WORKING GROUP FOUR – ECONOMIC DEVELOPMENT AND CLEAN ENERGY: Moderated by Stephen Karekezi, African Energy Policy Research Network (AFREPEN), this group addressed economic development and clean energy by considering several questions:
- what can African governments do to promote “low carbon development” in the energy sector and whether the “low carbon” path is an immediate priority;
- what are the constraints on generating power based on renewable sources of energy in Africa, and what employment opportunities exist in this sector;
- what is the future role of conventional fuel in Africa and what are possible measures to ensure energy effectiveness;
- how can energy-saving technologies be promoted in Africa and what are the employment-creation opportunities in this regard;
- what benefits can be derived from investing in the production of biofuels, and what constraints would need to be overcome;
- is trade in carbon emission reductions through the Clean Development Mechanism (CDM) an important source of investment, and if not, how can its relevance to Africa be enhanced; and
- what role should African governments, the private sector, civil society, regional and international organizations play in this area?
Presenting the group’s recommendations to plenary, Stephen Karekezi said four areas had been discussed: the rationale for clean energy in Africa, clean energy options, the provision of clean energy and potential providers. Karekezi highlighted advantages of clean energy, such as its ability to address energy supply shortages, reduce foreign exchange expenditure on energy imports, create new industries, create new jobs, and promote rural development.
In addressing the availability of clean energy options, Karekezi listed a number of alternative energies projects that are being implemented across Africa. These include, inter alia, wind power generation in Egypt, Morocco and South Africa, geothermal energy in Kenya, methane gas in Rwanda. and the use of coal-bed methane in Zimbabwe.
The working group suggested that governments deregulate small-scale clean energy systems to enable communities and businesses to establish their own tariffs; implement pre-determined standard feed-in tariffs in African countries; and operationalize CDM and carbon-financing instruments in Africa.
The group also proposed that African governments, energy regulators and small and medium-sized enterprises engage in implementing these recommendations.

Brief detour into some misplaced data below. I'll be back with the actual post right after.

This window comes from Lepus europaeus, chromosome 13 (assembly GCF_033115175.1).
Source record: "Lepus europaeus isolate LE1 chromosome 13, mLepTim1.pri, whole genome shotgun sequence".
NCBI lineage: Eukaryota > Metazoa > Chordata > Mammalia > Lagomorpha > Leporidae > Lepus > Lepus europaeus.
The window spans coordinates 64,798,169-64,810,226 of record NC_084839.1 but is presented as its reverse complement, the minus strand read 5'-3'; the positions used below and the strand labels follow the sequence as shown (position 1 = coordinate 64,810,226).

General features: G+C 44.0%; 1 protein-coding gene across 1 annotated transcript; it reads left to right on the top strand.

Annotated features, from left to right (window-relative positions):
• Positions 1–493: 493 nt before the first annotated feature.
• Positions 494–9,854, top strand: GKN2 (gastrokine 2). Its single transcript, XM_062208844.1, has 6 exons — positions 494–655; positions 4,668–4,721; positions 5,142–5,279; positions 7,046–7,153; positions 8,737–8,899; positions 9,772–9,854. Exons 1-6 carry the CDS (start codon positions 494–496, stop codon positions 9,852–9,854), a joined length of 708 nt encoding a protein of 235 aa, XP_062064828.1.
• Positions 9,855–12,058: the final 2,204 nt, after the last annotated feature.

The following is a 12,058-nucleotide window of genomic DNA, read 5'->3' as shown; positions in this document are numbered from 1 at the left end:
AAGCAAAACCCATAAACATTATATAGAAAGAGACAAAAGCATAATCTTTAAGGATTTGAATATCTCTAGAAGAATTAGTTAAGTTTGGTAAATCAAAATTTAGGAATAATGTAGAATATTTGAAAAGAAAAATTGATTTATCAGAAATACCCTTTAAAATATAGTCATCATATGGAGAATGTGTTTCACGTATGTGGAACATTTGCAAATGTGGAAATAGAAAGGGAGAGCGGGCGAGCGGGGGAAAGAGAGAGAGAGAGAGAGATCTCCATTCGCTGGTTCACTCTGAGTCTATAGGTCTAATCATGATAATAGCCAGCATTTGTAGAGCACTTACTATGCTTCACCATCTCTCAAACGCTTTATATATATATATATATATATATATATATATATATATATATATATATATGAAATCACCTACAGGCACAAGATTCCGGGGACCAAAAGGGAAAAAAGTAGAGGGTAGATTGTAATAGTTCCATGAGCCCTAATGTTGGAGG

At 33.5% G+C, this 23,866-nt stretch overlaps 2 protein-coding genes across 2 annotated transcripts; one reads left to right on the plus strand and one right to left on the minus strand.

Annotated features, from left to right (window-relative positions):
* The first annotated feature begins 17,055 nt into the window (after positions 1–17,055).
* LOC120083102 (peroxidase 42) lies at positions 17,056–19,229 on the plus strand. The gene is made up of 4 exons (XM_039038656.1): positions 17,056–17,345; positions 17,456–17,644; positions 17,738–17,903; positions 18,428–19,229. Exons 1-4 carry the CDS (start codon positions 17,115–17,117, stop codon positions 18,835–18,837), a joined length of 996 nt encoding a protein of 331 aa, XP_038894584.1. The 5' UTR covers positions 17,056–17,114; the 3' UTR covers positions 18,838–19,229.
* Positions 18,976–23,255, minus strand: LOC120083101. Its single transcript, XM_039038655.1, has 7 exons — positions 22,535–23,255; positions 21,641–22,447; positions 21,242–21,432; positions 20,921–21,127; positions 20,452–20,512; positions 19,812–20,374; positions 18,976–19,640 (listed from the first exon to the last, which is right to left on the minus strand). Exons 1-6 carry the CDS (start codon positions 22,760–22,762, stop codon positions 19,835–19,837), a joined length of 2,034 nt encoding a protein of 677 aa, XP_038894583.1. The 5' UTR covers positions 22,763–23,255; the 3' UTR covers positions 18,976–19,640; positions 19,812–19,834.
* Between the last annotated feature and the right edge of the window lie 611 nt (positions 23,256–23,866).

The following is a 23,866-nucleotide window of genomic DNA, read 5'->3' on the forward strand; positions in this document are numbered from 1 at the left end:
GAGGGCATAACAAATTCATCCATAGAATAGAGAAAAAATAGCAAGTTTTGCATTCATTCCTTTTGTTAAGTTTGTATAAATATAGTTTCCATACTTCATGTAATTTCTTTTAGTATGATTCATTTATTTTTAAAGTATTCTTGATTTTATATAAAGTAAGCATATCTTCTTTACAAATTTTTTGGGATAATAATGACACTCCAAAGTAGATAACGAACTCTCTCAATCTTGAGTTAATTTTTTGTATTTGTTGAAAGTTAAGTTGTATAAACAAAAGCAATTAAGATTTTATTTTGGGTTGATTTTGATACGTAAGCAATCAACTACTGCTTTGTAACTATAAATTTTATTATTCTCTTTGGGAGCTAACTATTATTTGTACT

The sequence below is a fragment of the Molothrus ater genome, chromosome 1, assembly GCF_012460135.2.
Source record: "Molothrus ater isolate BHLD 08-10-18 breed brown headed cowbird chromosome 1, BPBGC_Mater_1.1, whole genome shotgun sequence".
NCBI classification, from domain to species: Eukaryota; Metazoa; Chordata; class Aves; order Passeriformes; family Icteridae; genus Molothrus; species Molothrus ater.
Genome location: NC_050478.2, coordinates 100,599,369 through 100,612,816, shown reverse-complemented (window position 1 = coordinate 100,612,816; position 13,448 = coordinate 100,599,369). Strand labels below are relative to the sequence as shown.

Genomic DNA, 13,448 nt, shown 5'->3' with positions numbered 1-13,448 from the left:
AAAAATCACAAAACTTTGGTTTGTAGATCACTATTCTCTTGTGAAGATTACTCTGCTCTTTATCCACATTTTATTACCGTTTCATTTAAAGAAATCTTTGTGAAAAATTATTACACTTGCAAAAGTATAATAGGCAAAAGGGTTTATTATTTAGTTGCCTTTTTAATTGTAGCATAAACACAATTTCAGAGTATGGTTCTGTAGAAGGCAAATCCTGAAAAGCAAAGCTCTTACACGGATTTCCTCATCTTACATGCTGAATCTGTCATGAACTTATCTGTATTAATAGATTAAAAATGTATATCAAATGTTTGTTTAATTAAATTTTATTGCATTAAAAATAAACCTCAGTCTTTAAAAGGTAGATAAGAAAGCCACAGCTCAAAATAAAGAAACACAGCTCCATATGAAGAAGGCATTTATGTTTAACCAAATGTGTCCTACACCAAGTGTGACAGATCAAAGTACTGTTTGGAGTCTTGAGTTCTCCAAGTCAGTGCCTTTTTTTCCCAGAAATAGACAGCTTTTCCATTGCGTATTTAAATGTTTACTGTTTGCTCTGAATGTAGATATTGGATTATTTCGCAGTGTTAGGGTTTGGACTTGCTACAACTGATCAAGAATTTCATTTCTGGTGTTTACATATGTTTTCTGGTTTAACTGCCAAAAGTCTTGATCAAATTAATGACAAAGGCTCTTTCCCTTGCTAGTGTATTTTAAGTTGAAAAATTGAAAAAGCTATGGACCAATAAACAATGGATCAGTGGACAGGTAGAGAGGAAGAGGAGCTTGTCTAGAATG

WORKING GROUP FIVE – AVOIDING DEFORESTATION: This group, moderated by William Lyakurwa, African Economic Research Consortium, considered the issue of avoiding deforestation, focusing on three main subjects: how African countries can participate in and develop schemes aiming to reduce greenhouse gas emissions from degradation and deforestation, and the opportunities and constraints associated with reducing emissions from deforestation and forest degradation (REDD); principles and practices for promoting sustainable forest management (SFM) in Africa, replicating “good practices” for community management; and the role of African governments, the private sector, civil society, regional organizations, international organizations and donors.
Working group rapporteur Alan Campbell, Foundation for African Business and Consumer Services, presented the outcomes of the group’s deliberations. Addressing the question of what should be done, he highlighted several issues. First, he noted that measures to be taken fall into two broad categories, namely, the conservation of standing forest resources and the restoration of forest resources and ecosystems, which means that both REDD and afforestation/reforestation need to be considered. Both of these are addressed under the UN Framework Convention on Climate change (UNFCCC). Secondly, he observed that agriculture, forestry and other land-use activities must contribute to poverty reduction and help communities adapt to climate change. Thirdly, he was in favor of creating an enabling environment. This will require policy changes, more detailed and context-specific information on climate change impacts and policies, the need for African countries to communicate their interests better, and incentives for avoiding deforestation and bio-sequestration. And fourthly, he outlined support for innovative work and creating social safeguards to ensure that such activities do not harm local communities, but rather contribute to their development and adaptation goals.
On the issue of how such action should be undertaken, he discussed the availability of information, carbon trading, market reforms, funding and policies. On information availability, Campbell explained that the working group had highlighted strengthening existing institutions, the role of training organizations, and fast-tracking information to ensure African countries can develop common positions that inform negotiations during the UNFCCC’s fifteenth Conference of the Parties (COP 15) in December 2009. He noted that the the group had acknowledged the role of carbon markets, but emphasized that the monetary gains by companies trading in these markets must be commensurate with the benefits derived by the communities, and that carbon-trading market reforms should ideally finance community participation. More funding was identified as being required to support capacity building and the piloting of innovative projects. The group also emphasized the abolition of practices in emission trading schemes that discriminate against agriculture, forestry and other land-use activities in Africa.